Letter to an Unknown Soldier: A New Kind of War Memorial, book review: Pent-up sorrow and satire that bridges the generations

On platform one at Paddington Station, this bronze statue by Charles Jagger represents an unknown soldier in battle dress, reading a letter

The First World War memorial located on Platform One of London Paddington Station of an unknown soldier reading a letter which commemorates the 3312 employees of the Great Western Railway who lost their lives in the Great War
The First World War memorial located on Platform One of London Paddington Station of an unknown soldier reading a letter which commemorates the 3312 employees of the Great Western Railway who lost their lives in the Great War

“The necessary supply of heroes must be maintained at all costs,” said Sir Edward Carson in 1916.

Siegfried Sassoon commented, “the irony of it. They might as well be rounds of beef, or rounds of ammunition.” War propaganda harnesses, from generation to generation, a zombie language of euphemism and cliché.

How best can the lost be remembered and honoured? On platform one at Paddington Station, a bronze statue by Charles Jagger represents an unknown soldier in battle dress, reading a letter. Neil Bartlett and Kate Pullinger conceived “a new kind of war memorial”, a centenary website composed of letters to this unknown soldier. Between June 28th and August 4th 2014, 21,000 people wrote to him. The resulting book, sampling letters from young and old, from Britain and its ex-colonies, movingly testifies to the unquiet emotions still inspired by the Great War – and to the family history research that has brought us closer to our grandparents and great grandparents.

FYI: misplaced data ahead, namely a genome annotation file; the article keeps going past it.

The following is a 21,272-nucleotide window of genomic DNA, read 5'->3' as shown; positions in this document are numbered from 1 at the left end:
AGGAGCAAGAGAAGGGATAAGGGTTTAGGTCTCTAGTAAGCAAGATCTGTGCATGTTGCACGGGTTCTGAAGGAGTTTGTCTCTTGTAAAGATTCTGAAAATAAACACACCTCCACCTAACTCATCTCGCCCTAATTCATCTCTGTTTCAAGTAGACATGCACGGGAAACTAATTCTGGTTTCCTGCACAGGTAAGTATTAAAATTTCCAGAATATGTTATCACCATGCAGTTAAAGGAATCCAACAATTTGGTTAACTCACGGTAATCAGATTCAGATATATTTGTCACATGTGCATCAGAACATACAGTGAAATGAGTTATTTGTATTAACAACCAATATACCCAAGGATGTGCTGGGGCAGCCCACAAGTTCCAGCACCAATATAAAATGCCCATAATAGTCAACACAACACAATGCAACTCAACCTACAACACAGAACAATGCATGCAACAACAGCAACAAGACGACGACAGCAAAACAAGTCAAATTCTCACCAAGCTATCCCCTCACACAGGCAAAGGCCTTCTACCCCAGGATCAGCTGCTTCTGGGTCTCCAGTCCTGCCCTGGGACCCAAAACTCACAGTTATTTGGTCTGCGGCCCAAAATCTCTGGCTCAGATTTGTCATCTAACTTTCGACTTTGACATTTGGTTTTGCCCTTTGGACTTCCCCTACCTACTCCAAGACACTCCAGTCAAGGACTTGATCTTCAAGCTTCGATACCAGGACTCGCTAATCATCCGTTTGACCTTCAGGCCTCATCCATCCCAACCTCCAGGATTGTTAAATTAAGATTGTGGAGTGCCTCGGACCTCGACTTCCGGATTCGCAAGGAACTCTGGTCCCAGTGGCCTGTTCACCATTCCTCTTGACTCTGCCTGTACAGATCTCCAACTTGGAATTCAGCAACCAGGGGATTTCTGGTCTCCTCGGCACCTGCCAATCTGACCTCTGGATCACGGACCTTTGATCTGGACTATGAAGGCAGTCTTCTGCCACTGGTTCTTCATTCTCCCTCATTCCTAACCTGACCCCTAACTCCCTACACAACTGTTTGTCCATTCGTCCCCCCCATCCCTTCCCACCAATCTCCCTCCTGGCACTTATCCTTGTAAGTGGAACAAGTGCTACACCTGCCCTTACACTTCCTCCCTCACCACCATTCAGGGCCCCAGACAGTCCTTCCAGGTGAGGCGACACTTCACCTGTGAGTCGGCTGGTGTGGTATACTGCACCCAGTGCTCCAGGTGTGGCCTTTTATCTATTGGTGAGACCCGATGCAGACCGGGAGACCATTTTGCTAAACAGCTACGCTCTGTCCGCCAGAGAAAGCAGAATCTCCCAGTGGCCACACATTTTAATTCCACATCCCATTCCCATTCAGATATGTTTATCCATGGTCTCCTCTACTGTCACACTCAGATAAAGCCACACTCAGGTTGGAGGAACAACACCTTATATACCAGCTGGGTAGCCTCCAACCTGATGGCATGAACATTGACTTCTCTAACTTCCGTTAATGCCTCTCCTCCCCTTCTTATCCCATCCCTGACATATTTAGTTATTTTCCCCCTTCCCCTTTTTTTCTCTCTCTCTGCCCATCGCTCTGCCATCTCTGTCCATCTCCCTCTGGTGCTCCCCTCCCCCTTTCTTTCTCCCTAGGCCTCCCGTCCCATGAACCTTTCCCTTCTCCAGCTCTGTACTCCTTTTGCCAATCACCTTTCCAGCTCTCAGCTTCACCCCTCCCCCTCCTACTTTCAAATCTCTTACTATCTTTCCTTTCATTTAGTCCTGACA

“Dear Tom”, “Dear Grandfather”, “Son”: the letter-writers’ voices are, as the editors observe, “numerous, various, contradictory, heartbroken, angry, sentimental and true”. Typed or handwritten, prose or verse, these acts of personal witness vary between empathic sorrow and bitter satire. Together they challenge the idea of a “hero”.

The word “lie” recurs, as does the harrowing conviction that the Armistice was not the end, for we live in a state of “perpetual war for perpetual peace”, as Charles Beard put it in 1947. A York student, Kirsty Heyam, recalls a teenage visit to the Flanders battlefields. It left her cold. But two months later, reading Wilfred Owen’s “Dulce et Decorum Est”, “every word stabbed into my heart, like something I’d never known before”. Can poetry change you? Kirsty proves that it can. Owen and Sassoon remain our true educators – although, in a darkly brilliant jeu d’esprit, teacher Stuart Fink from Hornchurch notes, “Now you are the syllabus, the curriculum, amen, the starting-point for wishy-moral dilemma-ing.”

For me, the most discouraging letter is David Cameron’s, replete with shallow meliorism and zombie diction: “Our world would have been far darker if you had declined the call to act... from your toil and sacrifice there will in time be a better world ... Painting and monuments will depict you.” That’s all right then, Tommy Atkins: stand easy. As Alyssa Hollingsworth puts it, “Thank you for dying/ Have you heard about the Xbox?”

Order for £12.99 (free p&p) from the Independent Bookshop: 08430 600 030

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